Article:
WASHINGTON (AP) — Janet Yellen has been sworn in as the nation’s 78th Treasury secretary and the first woman to hold the office. She was sworn in by Vice President Kamala Harris, the first woman elected to the position. In a message to the department’s 84,000 employees, Yellen said they would play a major role in addressing the country’s biggest economic challenges. She said the department must “help the American people endure the final months” of the coronavirus pandemic “by making sure they have roofs over their head and food on the table.” And then, she said, “we must assist them in getting back to work safely.”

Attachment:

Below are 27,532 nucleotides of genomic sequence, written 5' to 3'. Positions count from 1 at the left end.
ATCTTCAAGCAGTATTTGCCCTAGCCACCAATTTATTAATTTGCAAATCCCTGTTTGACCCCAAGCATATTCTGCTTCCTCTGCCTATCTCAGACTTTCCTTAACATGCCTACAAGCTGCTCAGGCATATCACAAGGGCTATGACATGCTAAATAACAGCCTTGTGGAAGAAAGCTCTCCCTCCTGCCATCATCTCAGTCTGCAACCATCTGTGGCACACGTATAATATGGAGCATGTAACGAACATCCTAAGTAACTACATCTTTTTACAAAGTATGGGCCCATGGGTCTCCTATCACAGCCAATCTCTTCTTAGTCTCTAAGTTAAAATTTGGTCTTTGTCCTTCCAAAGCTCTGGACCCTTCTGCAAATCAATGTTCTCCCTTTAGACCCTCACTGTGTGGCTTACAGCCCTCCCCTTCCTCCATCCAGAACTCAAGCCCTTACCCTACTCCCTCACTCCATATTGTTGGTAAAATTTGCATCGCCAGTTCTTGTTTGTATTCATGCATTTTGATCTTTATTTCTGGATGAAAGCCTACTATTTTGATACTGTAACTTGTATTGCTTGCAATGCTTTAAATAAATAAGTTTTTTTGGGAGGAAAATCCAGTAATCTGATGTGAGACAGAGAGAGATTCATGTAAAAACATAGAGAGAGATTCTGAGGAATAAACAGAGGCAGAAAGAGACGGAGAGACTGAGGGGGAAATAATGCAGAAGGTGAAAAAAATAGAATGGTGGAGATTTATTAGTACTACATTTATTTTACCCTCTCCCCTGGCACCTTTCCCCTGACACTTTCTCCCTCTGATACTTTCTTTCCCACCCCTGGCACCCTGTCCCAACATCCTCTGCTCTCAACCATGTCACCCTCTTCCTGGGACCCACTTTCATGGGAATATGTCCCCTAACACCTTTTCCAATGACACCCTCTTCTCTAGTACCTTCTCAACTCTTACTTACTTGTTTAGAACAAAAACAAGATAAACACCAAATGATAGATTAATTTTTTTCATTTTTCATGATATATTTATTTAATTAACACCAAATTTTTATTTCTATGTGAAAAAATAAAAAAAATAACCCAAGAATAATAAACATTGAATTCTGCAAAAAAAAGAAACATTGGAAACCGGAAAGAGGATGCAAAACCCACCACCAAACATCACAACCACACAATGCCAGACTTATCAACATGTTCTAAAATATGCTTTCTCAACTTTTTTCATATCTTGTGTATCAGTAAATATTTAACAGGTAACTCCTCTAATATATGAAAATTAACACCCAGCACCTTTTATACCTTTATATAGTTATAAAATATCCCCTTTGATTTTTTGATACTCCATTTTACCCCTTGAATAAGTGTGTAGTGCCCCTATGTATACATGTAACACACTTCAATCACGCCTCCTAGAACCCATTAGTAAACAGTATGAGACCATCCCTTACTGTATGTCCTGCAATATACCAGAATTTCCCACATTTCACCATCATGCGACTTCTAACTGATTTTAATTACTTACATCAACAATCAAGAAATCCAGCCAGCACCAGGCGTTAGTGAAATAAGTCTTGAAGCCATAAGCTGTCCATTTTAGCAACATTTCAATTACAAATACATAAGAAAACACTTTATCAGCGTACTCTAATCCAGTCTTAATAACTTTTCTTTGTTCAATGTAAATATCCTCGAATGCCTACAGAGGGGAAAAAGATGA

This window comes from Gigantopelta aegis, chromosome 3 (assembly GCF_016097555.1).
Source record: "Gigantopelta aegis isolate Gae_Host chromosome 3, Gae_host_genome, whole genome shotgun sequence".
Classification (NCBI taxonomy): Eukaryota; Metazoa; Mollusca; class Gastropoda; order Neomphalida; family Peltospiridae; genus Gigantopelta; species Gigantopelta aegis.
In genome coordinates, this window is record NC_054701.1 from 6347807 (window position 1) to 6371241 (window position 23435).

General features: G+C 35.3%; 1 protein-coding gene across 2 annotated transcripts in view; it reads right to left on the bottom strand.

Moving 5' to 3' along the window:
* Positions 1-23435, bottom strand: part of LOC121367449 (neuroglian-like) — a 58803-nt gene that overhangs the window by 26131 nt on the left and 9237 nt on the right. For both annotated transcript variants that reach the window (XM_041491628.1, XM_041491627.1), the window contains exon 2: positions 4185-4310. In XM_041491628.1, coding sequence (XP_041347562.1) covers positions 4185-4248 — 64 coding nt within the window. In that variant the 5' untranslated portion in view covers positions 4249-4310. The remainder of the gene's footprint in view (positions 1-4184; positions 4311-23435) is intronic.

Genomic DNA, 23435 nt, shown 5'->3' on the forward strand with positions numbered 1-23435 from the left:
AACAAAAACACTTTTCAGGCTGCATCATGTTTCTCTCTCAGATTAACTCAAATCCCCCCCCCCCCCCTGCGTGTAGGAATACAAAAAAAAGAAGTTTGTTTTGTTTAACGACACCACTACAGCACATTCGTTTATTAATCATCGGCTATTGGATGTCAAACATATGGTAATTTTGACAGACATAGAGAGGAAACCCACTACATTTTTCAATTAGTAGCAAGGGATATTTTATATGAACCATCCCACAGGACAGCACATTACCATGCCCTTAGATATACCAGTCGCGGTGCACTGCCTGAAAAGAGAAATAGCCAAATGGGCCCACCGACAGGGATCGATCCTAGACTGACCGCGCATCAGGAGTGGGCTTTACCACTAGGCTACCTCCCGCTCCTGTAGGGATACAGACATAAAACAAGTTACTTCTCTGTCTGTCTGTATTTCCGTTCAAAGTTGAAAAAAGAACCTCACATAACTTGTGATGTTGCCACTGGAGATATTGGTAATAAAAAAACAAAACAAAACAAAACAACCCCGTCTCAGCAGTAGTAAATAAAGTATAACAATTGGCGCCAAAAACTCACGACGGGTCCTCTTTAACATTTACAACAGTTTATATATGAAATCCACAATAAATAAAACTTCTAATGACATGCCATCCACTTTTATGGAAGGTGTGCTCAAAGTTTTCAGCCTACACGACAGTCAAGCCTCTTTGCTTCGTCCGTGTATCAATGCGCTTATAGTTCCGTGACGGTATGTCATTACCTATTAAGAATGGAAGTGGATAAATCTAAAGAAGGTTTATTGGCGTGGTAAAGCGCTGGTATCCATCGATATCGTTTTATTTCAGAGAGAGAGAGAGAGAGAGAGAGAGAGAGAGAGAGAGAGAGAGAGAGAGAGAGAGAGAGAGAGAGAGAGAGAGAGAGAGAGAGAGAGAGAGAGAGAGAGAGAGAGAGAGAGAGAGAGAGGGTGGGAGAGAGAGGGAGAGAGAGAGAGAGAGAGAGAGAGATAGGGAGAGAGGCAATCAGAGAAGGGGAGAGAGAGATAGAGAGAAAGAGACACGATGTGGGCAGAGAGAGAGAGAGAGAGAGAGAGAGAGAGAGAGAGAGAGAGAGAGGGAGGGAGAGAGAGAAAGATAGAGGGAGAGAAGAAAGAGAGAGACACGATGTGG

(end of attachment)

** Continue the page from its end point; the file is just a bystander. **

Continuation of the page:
As they say in the real estate business, “location, location, location.” That principle hit home recently during a big day on the bike in Dupont State Forest, just east of Brevard, N.C. Dupont doesn’t have the cache of Pisgah, which is just across the highway on the west side of Brevard, but it probably has the most varied terrain of any single forest in the south. Chunky rocks, skinny singletrack, flowy doubletrack, sand, clay, creek crossings, slickrock…you name it, Dupont has it in a relatively tight 10,000-acre forest. Recently, Dupont has become known for its fast, bermy downhills, which are like candy for mountain bikers, particularly after they’ve been beat up on the roots in Pisgah.I thought I was gonna do a 10-mile ride, hitting a couple of Dupont’s signature trails, but that 10-mile ride turned into a 30-mile ride and all I had was 16 ounces of water and no food. Temperatures were in the 90s. I finished my water around mile 20. By the time I made it back to the car, I had sweated through my clothes, my legs were cramping, and I was so hungry, I was considering the nutritional value of the pile of horse poop near the trailhead. In other words, I needed a beer.I was on the south side of Dupont, near the South Carolina border, which is traditionally void of anything in the way of a cold beer. Luckily, the Cedar Mountain Canteen opened right on the edge of Dupont just a few weeks ago. It’s a small bar—a half a dozen taps, a cooler of ice cream sandwiches in the corner, mountain bike videos on the TV and a backyard just big enough to play cornhole butting up to a pretty creek. The whole thing plays out like an oasis of beer in the desert between Brevard and Greenville. I stumbled in and ordered a water, a Gatorade, a rye pale from Spartanburg and an ice cream sandwich. I sat there in the air conditioning, pouring over my Strava details trying to figure out where it all went wrong.The location of this new bar couldn’t be more perfect. You can ride to the Canteen straight from the Fawn Lake trailhead, where you can access gems like Airstrip and Turkey Knob, or pedal a little farther and climb Cedar Rock and bomb the slickrock on Big Rock. Or apparently, you can ride all over the damn forest first, then hit the Canteen for a beer. It’s your call. The important thing here, is that the Cedar Mountain Canteen has it all: beer, location, and beer.